Interesting Japanese wooden kokeshi doll display featuring seven tiny figures representing the famous Japanese Shinto (native religion of Japan) luck gods called Shichifukujin. This pretty doll is less than 40 years old and is in fair condition with marks and scratches from handling and discoloration and stains from age and display. Please read below to learn about the history of kokeshi dolls, one of Japan’s most unique and distinctive folk crafts.
In Japanese folklore the Shichifukujin are the seven gods of wealth, happiness and longevity. These famous gods (six male and one female) are frequently seen together in Japanese art, often in a boat sailing the seas of fortune. However, the individual gods actually hail from a variety of religious faiths including Buddhism and Taoism as well as Japan’s native religion of Shinto. The gods are:
- Ebisu – Ebisu is Japan’s god of fisherman and the morning sun. Ebisu is also sometimes regarded as the protector of small children, a role he shares with the Buddhist deity Jizo. Ebisu is also the only member of the Shichifukujin seven who is of Japanese origin.
- Daikokuten – Daikoku is the god of wealth, food and worldly success; and statues of this happy deity have for centuries been common fixtures of Japanese homes, particularly kitchens. Daikoku is also reputed to be Ebisu’s father.
- Fukurokujin – Originating in Chinese Taoism this god is the symbol of wealth, happiness and longevity and is usually seen carrying a long staff or cane.
- Hoteison – A plump Zen Buddhist monk from China, usually seen with a bag in one hand and a fan in the other.
- Jurojin – The Taoist god of long life. This god is also usually seen carrying a staff in his hand.
- Benzaiten – The only female of the bunch. This goddess is from India and is the patron of music and culture. She is usually seen carrying an old fashioned Japanese biwa (a type of lute).
- Bishamonten – The warrior of the bunch. This god is originally from India and is charged with protecting people and their treasure. Bishamonten is usually depicted wearing armor.
Height of entire display: 4.3 inches (11.0 centimeters)
Weight: 2.1 ounces (59 grams)
Images of the kokeshi we list are often uploaded to our Japan Vintage Kokeshi Blog which is an on-line gallery of unique and interesting kokeshi dolls. The purpose of this blog is strictly to share images of some of the wonderful dolls we encounter in the course of our work, and to provide a digital archive to preserve these images into the future. If you purchase a kokeshi from us and do not want a digital copy of your doll displayed in the photo blog or archive then please simply send us an email indicating your preference and we will promptly remove the image.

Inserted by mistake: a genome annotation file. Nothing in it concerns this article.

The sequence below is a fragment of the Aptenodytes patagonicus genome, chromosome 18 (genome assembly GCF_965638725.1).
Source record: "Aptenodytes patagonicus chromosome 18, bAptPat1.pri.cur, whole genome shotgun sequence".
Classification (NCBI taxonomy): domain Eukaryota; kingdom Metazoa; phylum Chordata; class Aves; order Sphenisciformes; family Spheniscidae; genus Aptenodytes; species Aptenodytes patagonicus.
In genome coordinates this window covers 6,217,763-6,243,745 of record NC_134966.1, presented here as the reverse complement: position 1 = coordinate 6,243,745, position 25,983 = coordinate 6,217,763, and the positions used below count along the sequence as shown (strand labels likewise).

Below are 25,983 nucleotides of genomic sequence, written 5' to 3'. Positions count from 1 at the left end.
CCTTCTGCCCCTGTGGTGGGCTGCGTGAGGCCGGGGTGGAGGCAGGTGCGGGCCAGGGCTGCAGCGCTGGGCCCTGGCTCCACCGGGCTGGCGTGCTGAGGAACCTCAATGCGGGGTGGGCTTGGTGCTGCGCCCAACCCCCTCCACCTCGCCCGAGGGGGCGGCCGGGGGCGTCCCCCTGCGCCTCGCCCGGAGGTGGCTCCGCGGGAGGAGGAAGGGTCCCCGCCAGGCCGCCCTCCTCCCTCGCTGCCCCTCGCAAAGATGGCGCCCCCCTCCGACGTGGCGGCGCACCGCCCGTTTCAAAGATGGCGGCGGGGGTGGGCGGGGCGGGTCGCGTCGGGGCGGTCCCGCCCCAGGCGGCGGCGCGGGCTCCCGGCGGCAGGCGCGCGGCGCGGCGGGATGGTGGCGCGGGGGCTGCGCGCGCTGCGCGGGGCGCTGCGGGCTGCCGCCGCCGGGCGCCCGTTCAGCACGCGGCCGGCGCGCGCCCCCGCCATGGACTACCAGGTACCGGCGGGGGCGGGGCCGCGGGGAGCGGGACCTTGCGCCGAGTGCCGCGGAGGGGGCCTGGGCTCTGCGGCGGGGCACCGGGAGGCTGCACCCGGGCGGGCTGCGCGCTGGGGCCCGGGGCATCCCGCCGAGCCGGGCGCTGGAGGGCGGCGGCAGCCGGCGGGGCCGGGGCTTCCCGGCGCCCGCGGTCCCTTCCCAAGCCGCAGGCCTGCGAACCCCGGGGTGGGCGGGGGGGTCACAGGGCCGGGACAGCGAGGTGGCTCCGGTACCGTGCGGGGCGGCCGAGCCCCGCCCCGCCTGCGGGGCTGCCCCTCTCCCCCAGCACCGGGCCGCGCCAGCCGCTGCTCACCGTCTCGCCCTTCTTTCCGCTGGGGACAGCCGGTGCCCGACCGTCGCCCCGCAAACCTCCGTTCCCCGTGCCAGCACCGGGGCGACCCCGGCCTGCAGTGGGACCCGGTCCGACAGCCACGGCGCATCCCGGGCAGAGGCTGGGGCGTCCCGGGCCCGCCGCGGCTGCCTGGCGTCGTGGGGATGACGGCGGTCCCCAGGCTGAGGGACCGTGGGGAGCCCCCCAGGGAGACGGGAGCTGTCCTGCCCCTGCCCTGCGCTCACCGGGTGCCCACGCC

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More about Kokeshi
Kokeshi wooden dolls are one of the most unique and interesting of Japan’s many traditional folk crafts. Originating in the early 19th century in the northern spa towns of Miyagi prefecture, kokeshi are thought to have first been produced as toys for children from leftover bits of scrap wood. These early dolls were made by craftsmen who earned their living producing other types of woodcraft, but who eventually began to create kokeshi to be sold as souvenirs in the area’s many local hot spring resorts. Over time the craft was refined, with many regional varieties appearing reflecting a wide range of technical and artistic variation. Today there are several schools of kokeshi design led by master craftsmen who often pass their trade to succeeding generations within their own family.
When collecting kokeshi it is important to note that you will likely encounter two main types; dolls which are made by artists and those which are mass-produced to be sold as souvenirs. The former are usually one-of-a-kind originals created by dedicated artisans who take their work very seriously and place great emphasis on traditional design and appearance. The other type of kokeshi are those which are manufactured specifically to be sold as souvenirs of famous or interesting places such as resorts or hot springs. These are produced en-mass, and while often attractive and interesting memorabilia they are not as frequently sought after by collectors and usually command a lower selling price. How can you determine if a kokeshi is an ‘artist’ or ‘craftsman’ style doll? This is actually quite easy as artist dolls are normally signed (on the bottom) by the maker, and may have no other writing on the body of the doll besides decorative calligraphy. Souvenir types on the other hand are normally unsigned and may have the name of the place which sold them conspicuously visible on the body of the doll. Collectors of Kokeshi typically place special emphasis on the facial quality of the dolls, desiring certain types – gentle or mischievous for example – over others. One interesting Japanese Kokeshi collector we previously met expressed a preference for newer dolls over older ones, fearing the older dolls may be haunted.
item code: R4S4-0004526
ship code: L1650